The Talented Mr. Ripley (1999) – Anthony Minghella


Tom Ripley didn’t go to Princeton.  The Princeton jacket he’s wearing was borrowed from a friend.  But when Herbert Greenleaf (James Rebhorn), a wealthy shipbuilder, assumes that Tom went to college with his son Dickie, Tom doesn’t miss a beat: “How is Dickie?”

On Mr. Greenleaf’s dollar, Tom (Matt Damon) finds himself on a voyage to Mongibello, Italy, to track down his supposed school friend and convince him to return to his parents in America.  All Tom knows about Dickie (Jude Law) is that he’s living with his fiancée Marge (Gwyneth Paltrow), spending hours on his sailboat, burning through his allowance, and listening to jazz, so Tom makes it his business to align himself with these interests — particularly by buying jazz records and memorizing everything he can about the genre.  After staging a chance encounter with Dickie and Marge on the beach, Tom is easily able to befriend the young couple and to convince Dickie that they share an alma mater.

Right from the start of this exquisite period thriller, Tom is obviously untrustworthy.  He admits (jokingly, Dickie believes) to having a talent for “forging signatures, telling lies, impersonating practically anybody,” and throughout the film he does just that — deceiving Mr. Greenleaf, Marge, and Dickie, and even introducing himself as Dickie to a wealthy socialite named Meredith Logue (Cate Blanchett).  We know very little about his actual identity; he seems to try on whichever identity strikes his fancy.  Given this, it’s unsurprising that his friendship with Dickie never quite rings true; Tom’s every move is calculated to win Dickie over.

Homoerotic undertones — heck, let’s call them overtones — abound.  There’s an especially charged scene in which the two men are playing chess while Dickie is in the bath, and Tom asks if he can get into the tub.  “I didn’t mean with you in it,” he amends, seeing the repulsed look on Dickie’s face, but the true meaning of his question is clear.  Tom’s fixation on Dickie is more than just a straightforward crush, though; there’s an almost Black Swan–esque quality to it, an attraction comprised of both wanting someone and wanting to be them.  Dickie is gorgeous, reckless, charming — everything Tom is not — and he’s the very image of privilege, using his father’s money to travel around Italy and do whatever he pleases.  Tom, who makes a living cleaning up after musicians back in New York, has presumably never experienced such luxury before.  Now that he’s had a taste of Dickie’s lifestyle (which describes as “one big love affair”), he wants it for himself, and he’s willing to take it at any cost.

ripleyThe premise of this film is admittedly a little far-fetched (would Mr. Greenleaf really be so quick to pay a stranger one thousand dollars to take a trip to Italy?  Would Dickie and Marge really welcome Tom into their lives so readily, having no memory of him from college?), but it’s made believable by the all-around fantastic performances from the cast. Law as the handsome, petulant Dickie, with whom it’s difficult not to fall somewhat in love; Damon as the friendly, easygoing, and increasingly unsettling Tom; Paltrow as the pretty fiancée, paid little attention by the men but ultimately more lucid and perceptive than either of them.  Particularly strong supporting performances come (unsurprisingly) from Blanchett, chatty Meredith falling more and more in love with Tom — or rather “Dickie” — as they discuss the pleasures and burdens of great wealth; and the late, extraordinary Philip Seymour Hoffman as Dickie’s friend Freddie, slick and blasé and unimpressed by Tom from the start.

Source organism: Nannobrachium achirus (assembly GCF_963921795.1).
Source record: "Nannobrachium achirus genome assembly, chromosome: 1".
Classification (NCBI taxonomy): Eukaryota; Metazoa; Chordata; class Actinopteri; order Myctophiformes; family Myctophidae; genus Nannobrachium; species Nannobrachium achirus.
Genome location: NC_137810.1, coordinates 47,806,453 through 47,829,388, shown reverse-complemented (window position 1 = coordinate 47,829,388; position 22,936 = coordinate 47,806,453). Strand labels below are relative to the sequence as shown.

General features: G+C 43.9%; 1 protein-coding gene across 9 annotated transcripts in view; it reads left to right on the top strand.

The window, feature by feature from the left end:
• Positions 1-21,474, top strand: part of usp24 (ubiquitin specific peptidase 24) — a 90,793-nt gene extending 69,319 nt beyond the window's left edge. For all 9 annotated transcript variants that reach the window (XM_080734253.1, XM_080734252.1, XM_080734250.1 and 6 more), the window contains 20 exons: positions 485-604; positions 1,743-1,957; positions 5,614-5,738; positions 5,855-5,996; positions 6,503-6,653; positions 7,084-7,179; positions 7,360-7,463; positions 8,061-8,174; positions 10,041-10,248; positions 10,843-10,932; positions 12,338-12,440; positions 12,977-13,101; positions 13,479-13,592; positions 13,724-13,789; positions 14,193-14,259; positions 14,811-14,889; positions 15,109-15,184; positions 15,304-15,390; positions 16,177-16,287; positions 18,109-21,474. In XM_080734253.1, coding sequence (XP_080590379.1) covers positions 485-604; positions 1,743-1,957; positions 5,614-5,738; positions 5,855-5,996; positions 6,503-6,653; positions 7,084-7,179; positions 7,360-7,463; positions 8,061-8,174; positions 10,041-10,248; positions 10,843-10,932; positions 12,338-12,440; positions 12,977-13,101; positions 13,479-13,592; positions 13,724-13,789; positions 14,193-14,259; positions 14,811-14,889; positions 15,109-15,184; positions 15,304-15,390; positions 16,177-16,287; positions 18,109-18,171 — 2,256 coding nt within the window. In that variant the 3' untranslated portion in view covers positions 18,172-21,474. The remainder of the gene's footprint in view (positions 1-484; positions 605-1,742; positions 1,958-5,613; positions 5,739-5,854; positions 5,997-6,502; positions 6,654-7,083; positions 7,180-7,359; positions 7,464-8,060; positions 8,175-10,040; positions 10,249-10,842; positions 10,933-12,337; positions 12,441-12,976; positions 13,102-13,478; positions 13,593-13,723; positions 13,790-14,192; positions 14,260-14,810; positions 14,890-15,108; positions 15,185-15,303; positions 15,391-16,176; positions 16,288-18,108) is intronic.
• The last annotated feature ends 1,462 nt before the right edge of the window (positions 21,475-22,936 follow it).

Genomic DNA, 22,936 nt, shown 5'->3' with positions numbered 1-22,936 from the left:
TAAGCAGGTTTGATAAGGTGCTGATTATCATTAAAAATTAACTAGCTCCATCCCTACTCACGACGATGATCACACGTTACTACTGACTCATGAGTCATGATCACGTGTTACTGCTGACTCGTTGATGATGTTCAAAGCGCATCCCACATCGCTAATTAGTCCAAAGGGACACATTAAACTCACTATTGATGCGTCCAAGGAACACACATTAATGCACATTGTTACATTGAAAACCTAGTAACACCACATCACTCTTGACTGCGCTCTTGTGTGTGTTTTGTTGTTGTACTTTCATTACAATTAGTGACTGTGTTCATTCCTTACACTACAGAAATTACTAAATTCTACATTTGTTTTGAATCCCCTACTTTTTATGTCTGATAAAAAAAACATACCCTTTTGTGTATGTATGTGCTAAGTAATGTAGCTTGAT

Supported by a jazz soundtrack that’s sometimes manic and sometimes unsettlingly saccharine, The Talented Mr. Ripley is one of my personal favorite films, conceptually complex and beautifully told.  The story is terrifying both in its specificity and in its universality: because who hasn’t ever envied the beautiful, wealthy, and charismatic people of the world?  I think many of us would happily live that life if given the opportunity. The question is how far we’re willing to follow Tom Ripley in his determination to get it.


Promised Land (2013) – Gus Van Sant

ImageThis film was a collaboration by a lot of people I love.  Story by Dave Eggers, screenplay by Matt Damon and John Krasinski, score by Danny Elfman.  Directed by Gus Van Sant, the love of my life.  I was very excited to see this movie.

Damon plays Steve Butler, a salesman for the natural gas company Global Crosspower Solutions.  When he and his partner Sue Thomason (Frances McDormand) arrive in a small Pennsylvanian farming town, their goal is to convince landowners to grant Global permission to drill for natural gas trapped underground — a process known as fracking.  Steve and Sue are surprised to find members of the community expressing concern about fracking’s environmental ramifications. The situation is aggravated by the arrival of Dustin Noble (Krasinski), a young representative of an environmental group, determined to stop Global at all costs.

The setup is something we’ve seen before: a grassroots movement pitted against a large, greedy corporation.  This rendition, however, isn’t quite so black and white.  While Dustin presents a compelling argument for a wholesome cause, there is something slightly off about him.  His comments to Steve are a little too snide, and his charismatic rapport with the townspeople seems somehow disingenuous.  Steve, on the other hand, is earnest and likable, despite the fact that he is promoting potentially environmentally unsound plans.  His interest in introducing fracking into the town is sincere, motivated by the financial collapse of his own rural hometown, and — most importantly — right off the bat he is introduced to us as the film’s hero.  We learn to like him, to laugh along with his jokes, to appreciate his friendships, and to root for his romantic pursuits before the fracking conflict even begins.

As a result, the film’s tone is uneasy.  It’s unclear which side of the conflict is the “right” one — which side Van Sant is intending us to root for.  This vague cognitive dissonance is really what makes the film interesting.  Somehow, Van Sant manages to tell a story that is both understated and thrilling.  The pace is slow, but I found myself literally thinking, “I wonder what’s going to happen next.”